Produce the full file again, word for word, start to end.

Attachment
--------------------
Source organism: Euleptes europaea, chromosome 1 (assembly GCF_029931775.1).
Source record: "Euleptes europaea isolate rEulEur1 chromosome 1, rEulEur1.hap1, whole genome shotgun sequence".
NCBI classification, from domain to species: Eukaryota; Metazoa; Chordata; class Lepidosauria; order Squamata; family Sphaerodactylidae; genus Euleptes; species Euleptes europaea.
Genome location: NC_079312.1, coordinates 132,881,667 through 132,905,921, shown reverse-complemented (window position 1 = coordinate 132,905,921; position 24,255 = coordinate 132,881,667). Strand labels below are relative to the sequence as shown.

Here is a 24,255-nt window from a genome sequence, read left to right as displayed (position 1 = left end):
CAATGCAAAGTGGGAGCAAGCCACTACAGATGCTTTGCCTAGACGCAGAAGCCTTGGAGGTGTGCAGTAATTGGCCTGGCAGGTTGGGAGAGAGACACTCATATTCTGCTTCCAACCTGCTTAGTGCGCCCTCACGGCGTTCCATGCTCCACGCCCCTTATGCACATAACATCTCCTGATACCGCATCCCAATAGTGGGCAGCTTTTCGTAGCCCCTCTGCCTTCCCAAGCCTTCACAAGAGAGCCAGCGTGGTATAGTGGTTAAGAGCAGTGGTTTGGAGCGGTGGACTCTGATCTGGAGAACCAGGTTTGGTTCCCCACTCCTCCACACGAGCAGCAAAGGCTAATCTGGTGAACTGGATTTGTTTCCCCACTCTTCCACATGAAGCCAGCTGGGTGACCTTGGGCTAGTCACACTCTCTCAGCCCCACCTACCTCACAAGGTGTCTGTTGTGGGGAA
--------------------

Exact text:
Source organism: Euleptes europaea, chromosome 1 (assembly GCF_029931775.1).
Source record: "Euleptes europaea isolate rEulEur1 chromosome 1, rEulEur1.hap1, whole genome shotgun sequence".
NCBI classification, from domain to species: Eukaryota; Metazoa; Chordata; class Lepidosauria; order Squamata; family Sphaerodactylidae; genus Euleptes; species Euleptes europaea.
Genome location: NC_079312.1, coordinates 132,881,667 through 132,905,921, shown reverse-complemented (window position 1 = coordinate 132,905,921; position 24,255 = coordinate 132,881,667). Strand labels below are relative to the sequence as shown.

Here is a 24,255-nt window from a genome sequence, read left to right as displayed (position 1 = left end):
CAATGCAAAGTGGGAGCAAGCCACTACAGATGCTTTGCCTAGACGCAGAAGCCTTGGAGGTGTGCAGTAATTGGCCTGGCAGGTTGGGAGAGAGACACTCATATTCTGCTTCCAACCTGCTTAGTGCGCCCTCACGGCGTTCCATGCTCCACGCCCCTTATGCACATAACATCTCCTGATACCGCATCCCAATAGTGGGCAGCTTTTCGTAGCCCCTCTGCCTTCCCAAGCCTTCACAAGAGAGCCAGCGTGGTATAGTGGTTAAGAGCAGTGGTTTGGAGCGGTGGACTCTGATCTGGAGAACCAGGTTTGGTTCCCCACTCCTCCACACGAGCAGCAAAGGCTAATCTGGTGAACTGGATTTGTTTCCCCACTCTTCCACATGAAGCCAGCTGGGTGACCTTGGGCTAGTCACACTCTCTCAGCCCCACCTACCTCACAAGGTGTCTGTTGTGGGGAA